China will help build two nuclear power plants in Turkey, it was revealed yesterday.
The deal signals a relaunch of Beijing's nuclear programme after the Fukushima disaster in Japan a year ago tomorrow.
Turkey's prime minister, Recep Tayyip Erdogan, will travel to Beijing next month to sign an agreement on the peaceful use of nuclear energy.
This will provide a policy basis for the two governments to finalise the commercial venture.
Beijing has previously provided nuclear technology to Pakistan. But the sales to Turkey will have an extra significance for both the mainland's nuclear industry and geopolitical strategy.
In an exclusive interview with the South China Morning Post, Turkish Deputy Prime Minister Ali Babacan said his country wanted to complete three nuclear plants before 2023.
One in Mersin has already been contracted to Russia and is currently under construction.
For the other two in Akkuyu and Igneada, Turkey will hold talks with China, South Korea and Japan.
Babacan hinted that the two projects may not be awarded exclusively to a single country.
Instead, the three Asian nations may have to share the business.
He said: 'It doesn't have to be a competition ... You will see. We are very interested to talk with Chinese authorities on that issue.'
When asked if his government was confident about the safety and maturity of the Chinese technology, the minister said: 'Definitely.'
Industry sources said China would be particularly involved in the Igneada project, which is located near the Bulgarian border on the Black Sea coast.
In Beijing, a person familiar with the situation confirmed that China was in talks with the Turkish government in Ankara. He was confident that China would play a central role in both projects.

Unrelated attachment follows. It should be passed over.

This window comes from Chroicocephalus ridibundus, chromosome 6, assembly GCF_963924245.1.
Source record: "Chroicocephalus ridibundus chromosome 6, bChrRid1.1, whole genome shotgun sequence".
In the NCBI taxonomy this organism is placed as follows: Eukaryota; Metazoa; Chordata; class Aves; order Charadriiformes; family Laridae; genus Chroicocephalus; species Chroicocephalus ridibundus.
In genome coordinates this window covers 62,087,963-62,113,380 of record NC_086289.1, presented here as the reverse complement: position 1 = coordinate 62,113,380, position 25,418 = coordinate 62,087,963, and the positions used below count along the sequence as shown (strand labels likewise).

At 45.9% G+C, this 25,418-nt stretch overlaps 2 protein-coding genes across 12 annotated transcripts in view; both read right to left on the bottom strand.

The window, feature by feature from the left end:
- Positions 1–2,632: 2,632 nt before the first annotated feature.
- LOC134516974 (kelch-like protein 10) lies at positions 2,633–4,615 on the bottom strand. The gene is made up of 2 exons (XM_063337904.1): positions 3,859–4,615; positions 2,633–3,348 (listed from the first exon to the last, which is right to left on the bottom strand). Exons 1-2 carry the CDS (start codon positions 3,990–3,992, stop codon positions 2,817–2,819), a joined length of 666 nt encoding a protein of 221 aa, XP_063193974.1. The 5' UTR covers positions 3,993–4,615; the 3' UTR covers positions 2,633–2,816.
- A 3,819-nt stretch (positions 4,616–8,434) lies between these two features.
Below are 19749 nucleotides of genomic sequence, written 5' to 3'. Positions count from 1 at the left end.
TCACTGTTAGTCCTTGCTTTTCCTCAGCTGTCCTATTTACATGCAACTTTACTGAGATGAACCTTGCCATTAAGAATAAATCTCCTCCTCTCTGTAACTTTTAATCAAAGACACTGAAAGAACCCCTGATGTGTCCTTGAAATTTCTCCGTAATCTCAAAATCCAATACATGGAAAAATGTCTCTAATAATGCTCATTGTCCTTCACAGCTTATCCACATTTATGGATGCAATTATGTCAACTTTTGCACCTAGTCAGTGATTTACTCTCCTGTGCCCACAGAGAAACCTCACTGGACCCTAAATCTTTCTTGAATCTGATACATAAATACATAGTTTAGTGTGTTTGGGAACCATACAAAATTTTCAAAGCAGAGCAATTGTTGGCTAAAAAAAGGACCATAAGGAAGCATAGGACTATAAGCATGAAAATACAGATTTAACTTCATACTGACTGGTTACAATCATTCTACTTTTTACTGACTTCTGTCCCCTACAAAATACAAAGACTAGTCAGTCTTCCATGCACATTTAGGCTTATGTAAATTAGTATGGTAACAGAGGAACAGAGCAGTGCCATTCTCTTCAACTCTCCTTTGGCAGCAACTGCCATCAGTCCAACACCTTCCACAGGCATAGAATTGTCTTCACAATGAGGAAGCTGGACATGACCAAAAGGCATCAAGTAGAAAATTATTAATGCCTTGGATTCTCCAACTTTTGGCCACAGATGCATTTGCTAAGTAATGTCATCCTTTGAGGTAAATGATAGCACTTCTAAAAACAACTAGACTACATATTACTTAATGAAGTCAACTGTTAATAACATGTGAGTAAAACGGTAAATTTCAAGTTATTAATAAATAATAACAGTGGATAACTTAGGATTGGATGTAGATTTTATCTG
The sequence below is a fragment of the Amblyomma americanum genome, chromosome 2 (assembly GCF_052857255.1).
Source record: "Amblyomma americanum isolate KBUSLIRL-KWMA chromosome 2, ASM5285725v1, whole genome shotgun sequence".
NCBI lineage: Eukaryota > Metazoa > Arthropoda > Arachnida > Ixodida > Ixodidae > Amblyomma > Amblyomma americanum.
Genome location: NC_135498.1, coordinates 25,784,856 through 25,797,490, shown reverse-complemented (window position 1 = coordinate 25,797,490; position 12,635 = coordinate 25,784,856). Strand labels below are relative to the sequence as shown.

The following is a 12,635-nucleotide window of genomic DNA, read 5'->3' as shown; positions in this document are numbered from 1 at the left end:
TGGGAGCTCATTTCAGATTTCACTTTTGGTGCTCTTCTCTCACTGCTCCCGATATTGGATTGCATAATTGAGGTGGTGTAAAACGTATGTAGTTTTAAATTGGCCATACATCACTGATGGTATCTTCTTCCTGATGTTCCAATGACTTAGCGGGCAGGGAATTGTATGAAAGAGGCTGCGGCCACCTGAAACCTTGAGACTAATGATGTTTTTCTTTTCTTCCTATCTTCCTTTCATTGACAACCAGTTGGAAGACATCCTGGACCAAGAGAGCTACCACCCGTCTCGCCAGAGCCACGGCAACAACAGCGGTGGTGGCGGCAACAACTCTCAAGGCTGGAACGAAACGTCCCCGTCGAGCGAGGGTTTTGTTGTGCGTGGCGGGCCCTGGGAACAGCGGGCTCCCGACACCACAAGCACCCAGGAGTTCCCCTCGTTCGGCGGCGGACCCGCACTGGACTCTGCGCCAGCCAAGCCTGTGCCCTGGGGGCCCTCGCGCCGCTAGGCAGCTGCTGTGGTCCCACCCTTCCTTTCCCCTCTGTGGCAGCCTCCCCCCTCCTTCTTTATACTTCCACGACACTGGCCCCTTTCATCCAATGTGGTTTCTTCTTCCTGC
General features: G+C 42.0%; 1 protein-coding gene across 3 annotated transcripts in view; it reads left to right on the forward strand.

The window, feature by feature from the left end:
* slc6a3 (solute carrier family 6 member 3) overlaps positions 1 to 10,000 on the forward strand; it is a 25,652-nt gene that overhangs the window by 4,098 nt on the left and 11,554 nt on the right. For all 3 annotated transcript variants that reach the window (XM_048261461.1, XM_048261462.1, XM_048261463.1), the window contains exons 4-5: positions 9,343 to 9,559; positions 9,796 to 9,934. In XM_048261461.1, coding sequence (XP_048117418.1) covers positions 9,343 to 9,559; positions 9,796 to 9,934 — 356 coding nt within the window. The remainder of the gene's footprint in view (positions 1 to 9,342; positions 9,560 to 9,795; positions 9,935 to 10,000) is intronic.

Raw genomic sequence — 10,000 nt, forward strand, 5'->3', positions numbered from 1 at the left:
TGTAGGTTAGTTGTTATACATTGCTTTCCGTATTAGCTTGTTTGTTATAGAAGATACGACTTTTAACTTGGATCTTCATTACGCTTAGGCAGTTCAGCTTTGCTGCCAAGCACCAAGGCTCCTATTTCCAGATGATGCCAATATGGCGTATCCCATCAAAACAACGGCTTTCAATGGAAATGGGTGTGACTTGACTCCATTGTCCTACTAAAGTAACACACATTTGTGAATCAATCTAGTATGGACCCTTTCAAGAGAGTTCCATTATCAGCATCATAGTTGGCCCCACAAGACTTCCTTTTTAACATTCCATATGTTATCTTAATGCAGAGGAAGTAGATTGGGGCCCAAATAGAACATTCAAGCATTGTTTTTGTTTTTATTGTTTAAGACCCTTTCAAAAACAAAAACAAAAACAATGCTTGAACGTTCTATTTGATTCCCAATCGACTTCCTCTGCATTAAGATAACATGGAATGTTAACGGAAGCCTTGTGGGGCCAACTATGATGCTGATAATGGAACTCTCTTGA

The source claimed Guangdong Nuclear Power Group was preparing to build the two pressurised-water reactors and indicated that South Korea and Japan would play only 'peripheral roles'.
He said the reactors would be based using French technology with significant Chinese improvements and modifications.
Beijing suspended the approval of all new nuclear projects and ordered a comprehensive review of the existing ones immediately after the Fukushima crisis.
But it is now ready to move ahead. Yang Qi, president of the Nuclear Power Institute of China and a top political adviser, said earlier this week in Beijing that Chinese nuclear technology was 'among the safest in the world'.
He believed that demand for nuclear energy around the world would gradually resume.
Some Chinese experts see the crisis as an opportunity for China to break into the market, with traditional suppliers such as France, Germany and the US in retreat.
The nuclear deal is also important to China's overall geopolitical strategy, with both sides expressing a strong wish to boost ties.
Additional reporting by Stephen Chen